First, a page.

It was the summer of 1968 when Mike Yaconelli and I resigned from our jobs with San Diego Youth For Christ and became youth directors at two local churches. I won’t go into the reasons we left YFC, but we both needed a little more normalcy in our lives at that time. Earlier in the year, Mike and I traveled to Wheaton, Illinois, home of YFC’s international headquarters, to help write a manual for their new high-school club ministry called Campus Life, which had been developed in San Diego. The new manual (called “Impact”) was published in August of 1968, in time for the upcoming school year. It contained hundreds of great ideas for Campus Life clubs–games, skits, crowd breakers, publicity ideas, special events, discussion starters, you name it. It was a gold mine of youth ministry ideas that made it possible for any YFC leader anywhere in the country to duplicate the Campus Life club model with success.
After the manual came out, Mike and I soon came to realize that such a manual or “idea book” would be very useful for church youth workers (which we now were). But church youth workers did not have access to the YFC manual or anything else like it. So … we began digging through our files once again and wrote a new book simply called Ideas. Like the YFC Impact manual, it contained crowd breakers, games, skits–the kind of stuff that we used to attract kids and make our meetings a lot more fun. We typed it up on Mike’s IBM Selectric Typewriter and had the 50 or so pages duplicated at a local “quick print” shop down the street. I silk-screened “Ideas” on a stack of yellow binders that I had purchased at the San Diego State bookstore and our two youth groups did the collating and assembly of the books.
Before we got the books printed, Mike and I named our new enterprise Youth Specialties. Took about five minutes to come up with that name. There was a business located near us called Corvette Specialties (specializing in parts for souped-up Chevy Corvettes) and even though neither of us owned Corvettes (yet), we thought it was a pretty cool place and a pretty cool name. So Youth Specialties it was. I designed a little YS logo to put on the cover and voila! we were in business.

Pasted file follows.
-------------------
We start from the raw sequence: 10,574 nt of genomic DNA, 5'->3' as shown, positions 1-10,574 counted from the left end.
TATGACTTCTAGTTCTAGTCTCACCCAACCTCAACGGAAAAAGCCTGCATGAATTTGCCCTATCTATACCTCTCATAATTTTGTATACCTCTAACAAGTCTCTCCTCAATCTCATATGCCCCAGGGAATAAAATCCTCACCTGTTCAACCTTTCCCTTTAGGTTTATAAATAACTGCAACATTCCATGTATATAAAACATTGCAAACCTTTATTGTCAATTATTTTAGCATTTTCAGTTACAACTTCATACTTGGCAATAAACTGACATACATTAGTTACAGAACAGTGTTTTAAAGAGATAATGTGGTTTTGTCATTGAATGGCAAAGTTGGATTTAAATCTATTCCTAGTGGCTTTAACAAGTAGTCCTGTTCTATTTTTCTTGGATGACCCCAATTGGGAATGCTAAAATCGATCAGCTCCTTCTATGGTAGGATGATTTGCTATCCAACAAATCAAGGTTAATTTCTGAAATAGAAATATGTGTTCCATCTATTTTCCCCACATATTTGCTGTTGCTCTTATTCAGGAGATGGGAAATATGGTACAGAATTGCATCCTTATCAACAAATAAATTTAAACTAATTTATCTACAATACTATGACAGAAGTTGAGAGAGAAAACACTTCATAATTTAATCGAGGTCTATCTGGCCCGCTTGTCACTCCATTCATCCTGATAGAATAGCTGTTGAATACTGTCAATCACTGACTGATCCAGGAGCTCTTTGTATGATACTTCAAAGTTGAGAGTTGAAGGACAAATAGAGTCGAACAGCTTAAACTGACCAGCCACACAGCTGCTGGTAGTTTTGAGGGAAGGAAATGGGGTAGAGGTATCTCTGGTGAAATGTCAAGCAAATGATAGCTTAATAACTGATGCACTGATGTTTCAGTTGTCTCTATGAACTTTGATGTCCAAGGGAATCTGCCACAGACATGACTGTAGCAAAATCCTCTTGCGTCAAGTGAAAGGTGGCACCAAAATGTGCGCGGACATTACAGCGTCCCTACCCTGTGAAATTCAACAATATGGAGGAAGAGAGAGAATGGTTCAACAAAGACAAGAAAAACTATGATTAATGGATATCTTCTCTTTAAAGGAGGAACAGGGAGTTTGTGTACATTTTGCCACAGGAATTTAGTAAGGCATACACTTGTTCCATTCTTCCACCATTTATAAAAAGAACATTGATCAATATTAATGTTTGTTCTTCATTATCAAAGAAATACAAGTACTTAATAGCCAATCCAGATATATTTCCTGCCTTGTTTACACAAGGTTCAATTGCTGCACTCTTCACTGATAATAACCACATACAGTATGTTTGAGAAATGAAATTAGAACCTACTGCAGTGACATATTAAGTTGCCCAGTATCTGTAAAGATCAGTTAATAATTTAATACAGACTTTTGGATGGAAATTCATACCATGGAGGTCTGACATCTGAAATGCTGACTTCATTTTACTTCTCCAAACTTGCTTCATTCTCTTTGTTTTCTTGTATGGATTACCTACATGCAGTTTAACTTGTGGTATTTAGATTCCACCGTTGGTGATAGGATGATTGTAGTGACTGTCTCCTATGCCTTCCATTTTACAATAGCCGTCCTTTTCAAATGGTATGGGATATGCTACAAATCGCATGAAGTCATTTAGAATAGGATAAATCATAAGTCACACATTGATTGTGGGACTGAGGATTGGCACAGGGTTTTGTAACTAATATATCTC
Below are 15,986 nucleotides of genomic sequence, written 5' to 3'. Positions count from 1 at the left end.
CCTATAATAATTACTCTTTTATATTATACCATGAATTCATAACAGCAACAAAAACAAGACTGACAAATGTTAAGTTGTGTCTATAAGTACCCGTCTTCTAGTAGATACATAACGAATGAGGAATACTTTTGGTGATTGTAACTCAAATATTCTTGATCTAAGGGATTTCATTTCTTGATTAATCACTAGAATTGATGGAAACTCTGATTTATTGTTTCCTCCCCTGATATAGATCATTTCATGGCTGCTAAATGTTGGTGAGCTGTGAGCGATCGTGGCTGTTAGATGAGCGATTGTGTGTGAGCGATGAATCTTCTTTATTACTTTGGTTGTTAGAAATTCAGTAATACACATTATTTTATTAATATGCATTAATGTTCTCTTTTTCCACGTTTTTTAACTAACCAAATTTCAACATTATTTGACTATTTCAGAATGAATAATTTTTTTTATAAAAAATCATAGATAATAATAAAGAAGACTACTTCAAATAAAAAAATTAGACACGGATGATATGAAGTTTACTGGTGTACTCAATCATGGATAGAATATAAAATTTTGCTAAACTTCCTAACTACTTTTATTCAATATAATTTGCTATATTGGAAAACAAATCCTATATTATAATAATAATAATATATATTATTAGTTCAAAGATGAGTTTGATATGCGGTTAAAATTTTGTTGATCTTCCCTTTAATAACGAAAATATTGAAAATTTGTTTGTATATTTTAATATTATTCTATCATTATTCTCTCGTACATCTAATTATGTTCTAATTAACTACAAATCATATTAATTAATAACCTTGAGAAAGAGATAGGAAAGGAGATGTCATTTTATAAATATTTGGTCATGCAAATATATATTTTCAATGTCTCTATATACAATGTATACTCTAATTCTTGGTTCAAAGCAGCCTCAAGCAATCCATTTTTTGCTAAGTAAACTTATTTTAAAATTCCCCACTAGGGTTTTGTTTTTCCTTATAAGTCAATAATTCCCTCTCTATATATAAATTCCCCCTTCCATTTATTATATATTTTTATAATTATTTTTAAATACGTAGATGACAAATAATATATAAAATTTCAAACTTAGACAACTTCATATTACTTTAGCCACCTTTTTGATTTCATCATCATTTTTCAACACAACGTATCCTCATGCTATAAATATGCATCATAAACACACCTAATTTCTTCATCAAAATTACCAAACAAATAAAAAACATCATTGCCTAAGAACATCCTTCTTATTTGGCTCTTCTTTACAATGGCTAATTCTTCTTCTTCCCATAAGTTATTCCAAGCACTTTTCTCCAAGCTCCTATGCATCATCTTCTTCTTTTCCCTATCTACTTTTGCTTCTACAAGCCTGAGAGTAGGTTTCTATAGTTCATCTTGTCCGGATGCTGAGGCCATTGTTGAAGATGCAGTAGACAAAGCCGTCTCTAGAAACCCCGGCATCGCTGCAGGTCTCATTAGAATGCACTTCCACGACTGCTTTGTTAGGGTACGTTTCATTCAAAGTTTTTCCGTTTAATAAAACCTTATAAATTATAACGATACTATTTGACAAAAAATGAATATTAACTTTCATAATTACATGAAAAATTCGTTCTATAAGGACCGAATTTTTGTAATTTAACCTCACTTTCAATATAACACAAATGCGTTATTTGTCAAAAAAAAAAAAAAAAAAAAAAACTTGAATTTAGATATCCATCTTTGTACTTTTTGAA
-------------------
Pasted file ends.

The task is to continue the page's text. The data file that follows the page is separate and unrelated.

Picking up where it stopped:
We put “Youth Specialties” on the title page as the publisher and copyrighted the book (dated October 30, 1968, see above) and started selling them out the trunks of our cars to youth workers we knew around southern California. We took some to a youth ministry retreat at Forest Home and we also had a booth at the GLASS (Greater Los Angeles Sunday School) Convention. We ran an ad in Christianity Today magazine. Lo and behold, we sold all our supply of books and had to print more. Things took off from there. More editions of the Ideas books were written, the first National Youth Workers Convention was organized, and Youth Specialties grew like crazy through the seventies, eighties and beyond. And it’s still having an impact today–under new leadership from Doug Fields and Reggie Joiner. From what I hear, the 2018 National Youth Workers Convention coming up this year is going to be one of the biggest ever.
When we started, we had no idea that our little idea book business would amount to anything but I’m grateful that God was able to use Youth Specialties to accomplish some incredible things in youth ministry over the past half century and helped launch the ministries of many others. I’m sure that if there had been no Youth Specialties, God would have used someone else (and he certainly has done that) but I’m honored and blessed that I got to play a small role in the ongoing history of youth ministry. It’s just hard to believe that it all started a half century ago!